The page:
Ann Arbor, MI (PRWEB) July 13, 2014
If Dr. Lawrence Power has his way, the innovative new online learning program he has just launched at http://www.HealthYourself101.com will expand people’s understanding of the causes, consequences, and management of visceral obesity.
Power has set out to provide a health education platform on this modern epidemic and its ill effects that’s actually – dare we say it? – entertaining to dig into and learn from.
“The program,” says Power, “aims to engage the remote learner – the solitary individual signing on from a desktop, laptop, or smart phone. Its content addresses the obesity epidemic through interactive options like social media, a playfully simulated rocket launch, and game play.”
“Who knows?” Power adds. “This could serve as a model for the online learning methodology that higher education has been seeking.”
An Instructor by Word and Example
Half a century’s worth of medical education and experience has gone into Health Yourself 101. At 86, Power is a retired physician, medical professor, and media personality. A native of London, Ontario, he has lived in Ann Arbor, Michigan for most of his life. He came to Ann Arbor for the study, practice, and teaching of endocrinology and metabolism at the University of Michigan’s Medical School. Power also taught internal medicine at Wayne State University in Detroit.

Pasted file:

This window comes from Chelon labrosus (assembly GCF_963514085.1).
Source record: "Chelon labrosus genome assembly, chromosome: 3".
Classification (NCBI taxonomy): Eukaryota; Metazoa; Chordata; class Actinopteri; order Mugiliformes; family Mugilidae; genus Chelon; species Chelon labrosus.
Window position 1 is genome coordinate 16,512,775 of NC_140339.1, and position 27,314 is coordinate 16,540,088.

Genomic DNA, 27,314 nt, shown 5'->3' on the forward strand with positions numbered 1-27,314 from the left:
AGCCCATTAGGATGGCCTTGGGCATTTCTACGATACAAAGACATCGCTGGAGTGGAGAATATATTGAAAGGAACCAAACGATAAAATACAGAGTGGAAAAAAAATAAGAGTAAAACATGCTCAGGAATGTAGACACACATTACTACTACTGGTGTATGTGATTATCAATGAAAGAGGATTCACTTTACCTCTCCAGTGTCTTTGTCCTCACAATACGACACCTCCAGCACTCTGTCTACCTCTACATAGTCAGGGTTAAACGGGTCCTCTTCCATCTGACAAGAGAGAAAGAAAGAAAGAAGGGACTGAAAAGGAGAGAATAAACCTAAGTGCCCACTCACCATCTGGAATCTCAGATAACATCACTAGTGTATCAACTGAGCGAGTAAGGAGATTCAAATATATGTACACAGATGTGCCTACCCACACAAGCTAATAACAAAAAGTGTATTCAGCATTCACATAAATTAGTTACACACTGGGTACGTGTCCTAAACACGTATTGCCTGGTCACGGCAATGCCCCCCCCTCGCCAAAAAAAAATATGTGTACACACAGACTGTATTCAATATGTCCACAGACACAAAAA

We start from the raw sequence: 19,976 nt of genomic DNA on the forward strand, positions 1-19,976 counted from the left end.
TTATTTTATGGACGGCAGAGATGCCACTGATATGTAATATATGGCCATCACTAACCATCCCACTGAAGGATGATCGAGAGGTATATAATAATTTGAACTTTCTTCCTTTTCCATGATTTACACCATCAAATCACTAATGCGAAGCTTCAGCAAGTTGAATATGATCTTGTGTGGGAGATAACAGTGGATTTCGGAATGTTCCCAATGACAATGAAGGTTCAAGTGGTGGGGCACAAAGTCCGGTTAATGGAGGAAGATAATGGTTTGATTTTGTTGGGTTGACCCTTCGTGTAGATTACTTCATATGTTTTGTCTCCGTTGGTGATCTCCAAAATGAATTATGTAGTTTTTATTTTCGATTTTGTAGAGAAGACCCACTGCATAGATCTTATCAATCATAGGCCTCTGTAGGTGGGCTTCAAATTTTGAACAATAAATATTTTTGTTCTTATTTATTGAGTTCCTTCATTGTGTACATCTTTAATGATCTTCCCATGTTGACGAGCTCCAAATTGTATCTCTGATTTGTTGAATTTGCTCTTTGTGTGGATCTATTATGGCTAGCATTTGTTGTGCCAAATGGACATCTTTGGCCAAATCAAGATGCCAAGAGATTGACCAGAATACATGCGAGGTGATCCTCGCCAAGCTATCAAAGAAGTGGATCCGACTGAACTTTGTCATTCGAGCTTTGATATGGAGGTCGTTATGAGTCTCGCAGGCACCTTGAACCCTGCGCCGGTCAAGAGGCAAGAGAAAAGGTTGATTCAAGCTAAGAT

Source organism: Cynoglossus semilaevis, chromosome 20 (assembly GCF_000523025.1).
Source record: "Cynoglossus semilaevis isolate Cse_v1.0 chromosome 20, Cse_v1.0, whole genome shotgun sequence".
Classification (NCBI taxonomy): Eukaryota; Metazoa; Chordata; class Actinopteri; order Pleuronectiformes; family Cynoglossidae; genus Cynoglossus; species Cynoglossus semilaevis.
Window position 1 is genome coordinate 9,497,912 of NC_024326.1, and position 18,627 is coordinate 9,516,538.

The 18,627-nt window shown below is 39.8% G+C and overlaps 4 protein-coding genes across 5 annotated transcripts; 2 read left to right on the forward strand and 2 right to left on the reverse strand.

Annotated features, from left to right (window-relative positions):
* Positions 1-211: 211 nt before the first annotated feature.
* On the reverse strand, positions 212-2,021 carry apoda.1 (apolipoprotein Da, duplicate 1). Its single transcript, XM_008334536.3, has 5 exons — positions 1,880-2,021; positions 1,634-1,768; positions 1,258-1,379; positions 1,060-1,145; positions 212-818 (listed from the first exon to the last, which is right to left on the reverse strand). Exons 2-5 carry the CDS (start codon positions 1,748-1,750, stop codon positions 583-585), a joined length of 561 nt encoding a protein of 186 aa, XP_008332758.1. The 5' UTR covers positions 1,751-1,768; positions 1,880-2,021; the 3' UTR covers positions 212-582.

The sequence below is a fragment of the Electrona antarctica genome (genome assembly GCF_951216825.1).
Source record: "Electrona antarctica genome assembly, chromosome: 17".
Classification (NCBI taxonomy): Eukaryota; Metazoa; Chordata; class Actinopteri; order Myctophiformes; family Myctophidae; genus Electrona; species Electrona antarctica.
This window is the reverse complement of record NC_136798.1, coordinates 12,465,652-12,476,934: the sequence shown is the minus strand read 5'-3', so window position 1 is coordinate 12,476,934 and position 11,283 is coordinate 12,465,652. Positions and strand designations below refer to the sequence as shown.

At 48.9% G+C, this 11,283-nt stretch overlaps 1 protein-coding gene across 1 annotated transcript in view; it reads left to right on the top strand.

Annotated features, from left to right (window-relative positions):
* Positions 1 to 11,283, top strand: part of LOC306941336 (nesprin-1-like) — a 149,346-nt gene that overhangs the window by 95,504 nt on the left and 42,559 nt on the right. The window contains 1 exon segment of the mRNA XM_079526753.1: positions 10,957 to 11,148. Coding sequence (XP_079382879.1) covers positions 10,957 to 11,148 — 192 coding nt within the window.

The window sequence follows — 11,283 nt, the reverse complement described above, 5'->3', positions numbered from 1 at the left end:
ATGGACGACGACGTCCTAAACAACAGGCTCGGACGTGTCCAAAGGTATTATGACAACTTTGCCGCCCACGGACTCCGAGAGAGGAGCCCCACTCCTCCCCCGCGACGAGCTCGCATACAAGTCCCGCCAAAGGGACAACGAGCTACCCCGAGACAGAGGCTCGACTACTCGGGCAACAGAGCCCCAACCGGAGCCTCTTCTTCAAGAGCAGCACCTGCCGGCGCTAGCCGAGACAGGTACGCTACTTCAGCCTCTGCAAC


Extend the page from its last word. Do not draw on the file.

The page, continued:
Power was Chief of Medicine at Detroit Receiving Hospital (now Detroit General Hospital) in the 1970s and in private practice in the ‘80s and ‘90s. “My lifetime patient count exceeds 100,000,” he says. “The experience convinced me that most health issues we face are largely the end result of self-inflicted wounds.”
This, per Power, includes excessive visceral fat – the kind of body fat stored within the abdominal cavity around vital internal organs such as the liver, pancreas, and intestines.
Power is a published author on food and fitness. His book, Your Toxic Waist, tells how visceral obesity – or “the bubble belly,” as he describes it – leads to diabetes, heart attacks, strokes, and even cancer. The book is offered in print and e-reader editions through Amazon. The Health Yourself 101 portal site provides the link.
Power doesn’t just “talk the talk” – he literally “walks the walk” – on healthy living. His four children and nine grandchildren know him to have the energy of someone half his age. Power ran marathons for 25 years – including 15 completions of the storied Boston Marathon. Today, he walks five miles each day. He enjoys downhill skiing each winter.
Study, Review, Assess
Power has aimed Health Yourself 101 primarily at nurse practitioners, registered nurses, dietitians, and exercise physiologists. That is: “anyone working with overweight patients,” says Power; “Even the M.D.”
The Solitary Learner can start at Health Yourself 101’s portal site and link to Power’s daily tutorial tweets – his “tuts,” in Twitter parlance – that describe Teaching Patients who illustrate troubles to avoid. Each week, through posts on Monday, Wednesday, and Friday, a Teaching Patient provides real-life instruction. Tuesday and Thursday are times to engage Power in Q&A on the Teaching Patient.